Combining different dance styles including ballet, jazz, tap and modern, The Houston City Dance Company use wit and pathos in eight different pieces, using six female dancers and three different choreographers.
Random Acts works in exhibiting impressive physicality of performance, breadth of genre, and awe and wonder at the body can do, in accessible, bite-piece chunks.
Random Acts showcases an impressive variety of what the company can do both choreographically and narratively, with each piece used to communicate a different story so that the whole resembles a series of shorts.
The first piece is the most traditional of the dances, where the company showcase what they can do. They flit around the stage with impressive fluidity of limbs, mirroring each other and working in unity like a murmuration of starlings each taking turns at centre stage.
The tap-dance face-off baseball match blends the dancers' skill with a sense of humour, where the tapping is so effortless it looks as if the feet are not part of the body. The bright pink and white costumes complement the fun and vivacity of the polished performance. Facial expressions further emphasise the humour.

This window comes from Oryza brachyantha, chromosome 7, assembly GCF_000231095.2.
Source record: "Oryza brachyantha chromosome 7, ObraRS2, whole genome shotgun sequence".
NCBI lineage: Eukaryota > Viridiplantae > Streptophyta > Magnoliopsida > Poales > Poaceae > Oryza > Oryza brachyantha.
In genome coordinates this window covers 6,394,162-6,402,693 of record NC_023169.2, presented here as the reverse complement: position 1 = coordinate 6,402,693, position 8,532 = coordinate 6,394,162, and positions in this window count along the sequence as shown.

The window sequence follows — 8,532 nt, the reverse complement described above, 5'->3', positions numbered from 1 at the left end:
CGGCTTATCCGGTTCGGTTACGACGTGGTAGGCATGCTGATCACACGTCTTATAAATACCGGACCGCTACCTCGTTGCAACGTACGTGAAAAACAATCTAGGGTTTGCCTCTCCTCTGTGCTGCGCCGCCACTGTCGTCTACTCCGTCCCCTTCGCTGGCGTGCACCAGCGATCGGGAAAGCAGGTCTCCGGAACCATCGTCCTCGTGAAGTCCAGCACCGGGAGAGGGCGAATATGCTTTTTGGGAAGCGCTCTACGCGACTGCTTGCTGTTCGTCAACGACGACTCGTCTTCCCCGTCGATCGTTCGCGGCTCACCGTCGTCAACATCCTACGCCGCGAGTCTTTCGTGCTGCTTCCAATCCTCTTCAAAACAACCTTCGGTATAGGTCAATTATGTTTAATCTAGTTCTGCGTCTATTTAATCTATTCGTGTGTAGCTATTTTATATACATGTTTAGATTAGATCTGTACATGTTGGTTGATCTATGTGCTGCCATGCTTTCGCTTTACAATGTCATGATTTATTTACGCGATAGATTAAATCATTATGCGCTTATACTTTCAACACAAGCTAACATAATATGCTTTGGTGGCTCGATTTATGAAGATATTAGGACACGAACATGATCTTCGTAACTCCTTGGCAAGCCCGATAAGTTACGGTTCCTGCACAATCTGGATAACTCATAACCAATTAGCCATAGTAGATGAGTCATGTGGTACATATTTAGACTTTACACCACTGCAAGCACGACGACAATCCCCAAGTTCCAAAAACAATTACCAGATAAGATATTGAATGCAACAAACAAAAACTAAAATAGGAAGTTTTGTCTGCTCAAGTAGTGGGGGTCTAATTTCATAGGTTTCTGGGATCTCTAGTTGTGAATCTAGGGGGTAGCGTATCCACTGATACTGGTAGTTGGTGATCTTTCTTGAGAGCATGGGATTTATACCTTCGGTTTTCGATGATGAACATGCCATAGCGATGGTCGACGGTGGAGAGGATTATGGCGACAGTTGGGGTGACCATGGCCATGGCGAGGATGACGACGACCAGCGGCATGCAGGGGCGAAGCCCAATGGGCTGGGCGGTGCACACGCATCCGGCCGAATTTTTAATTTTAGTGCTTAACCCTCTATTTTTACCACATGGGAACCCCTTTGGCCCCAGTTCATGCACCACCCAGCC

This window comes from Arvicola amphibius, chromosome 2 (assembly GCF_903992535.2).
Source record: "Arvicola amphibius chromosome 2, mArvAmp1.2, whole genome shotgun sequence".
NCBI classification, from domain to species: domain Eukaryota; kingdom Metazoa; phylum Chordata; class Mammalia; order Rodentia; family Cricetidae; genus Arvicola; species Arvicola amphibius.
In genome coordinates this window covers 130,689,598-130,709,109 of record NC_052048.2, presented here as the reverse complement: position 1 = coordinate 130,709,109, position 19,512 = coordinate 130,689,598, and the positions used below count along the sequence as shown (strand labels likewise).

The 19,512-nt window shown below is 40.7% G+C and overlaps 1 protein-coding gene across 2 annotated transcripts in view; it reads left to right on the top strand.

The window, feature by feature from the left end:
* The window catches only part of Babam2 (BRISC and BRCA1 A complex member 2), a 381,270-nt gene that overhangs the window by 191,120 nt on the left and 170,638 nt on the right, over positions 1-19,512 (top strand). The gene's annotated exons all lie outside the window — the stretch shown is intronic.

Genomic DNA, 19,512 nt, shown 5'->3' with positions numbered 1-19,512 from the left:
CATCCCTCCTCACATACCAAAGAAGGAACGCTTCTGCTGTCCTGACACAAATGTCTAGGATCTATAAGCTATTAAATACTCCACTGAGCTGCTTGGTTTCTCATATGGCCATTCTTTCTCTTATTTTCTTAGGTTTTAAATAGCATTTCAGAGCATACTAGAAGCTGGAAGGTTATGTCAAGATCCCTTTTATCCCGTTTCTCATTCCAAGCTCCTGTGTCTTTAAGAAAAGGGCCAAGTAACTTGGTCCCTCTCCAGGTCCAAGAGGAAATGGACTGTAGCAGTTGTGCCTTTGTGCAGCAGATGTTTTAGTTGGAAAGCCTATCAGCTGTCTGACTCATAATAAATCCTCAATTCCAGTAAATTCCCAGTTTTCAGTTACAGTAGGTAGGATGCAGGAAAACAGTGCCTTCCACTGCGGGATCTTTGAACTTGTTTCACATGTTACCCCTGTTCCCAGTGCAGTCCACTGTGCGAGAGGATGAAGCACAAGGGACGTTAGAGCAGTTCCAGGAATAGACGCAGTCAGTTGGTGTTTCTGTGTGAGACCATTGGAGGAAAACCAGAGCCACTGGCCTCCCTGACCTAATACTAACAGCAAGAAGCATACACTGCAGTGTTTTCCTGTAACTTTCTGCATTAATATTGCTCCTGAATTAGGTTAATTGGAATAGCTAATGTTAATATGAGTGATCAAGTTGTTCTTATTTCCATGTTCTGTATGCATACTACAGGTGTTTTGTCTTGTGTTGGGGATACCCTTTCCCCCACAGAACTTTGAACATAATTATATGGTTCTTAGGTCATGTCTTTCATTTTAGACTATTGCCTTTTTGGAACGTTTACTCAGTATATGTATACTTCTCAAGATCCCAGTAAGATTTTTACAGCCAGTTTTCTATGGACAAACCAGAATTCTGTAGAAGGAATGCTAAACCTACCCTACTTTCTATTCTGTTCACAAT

Another piece, tackling bullying and suicide, brings to mind West Side Story in its fast-paced, angry movements, and is as shocking and brutal. It is also, like West Side Story, incredibly cool and electrifying to watch.
The music corresponds well with each of the pieces, from the yoga-calm of the first piece, to sassy, jazzy cool and the dramatic music of a baseball match.
The final and most dramatic piece has the dancers dressed in jump suits, hiding, jumping and crawling, showing strength and agility as they move about the stage to tense African drumming music. There's an edgy, violent vibe as we recognise prisoners, hands tied behind their backs, breaking from their confines. The use of the fading lights contributes to the dramatic tension.
Each piece has an entirely different story, music and tone to it, and this works to keep the audience's attention. Some pieces need more concentration than others to keep up with their story, but if not grasped, the aesthetic spectacle is still rewarding. The performance is dynamic, high-energy, relentless - the performers can be heard panting from behind the curtains in-between the pieces. Random Acts works in exhibiting impressive physicality of performance, breadth of genre, and awe and wonder at the body can do, in accessible, bite-piece chunks. However it also succeeds in creating a sense of fun, wit and cool.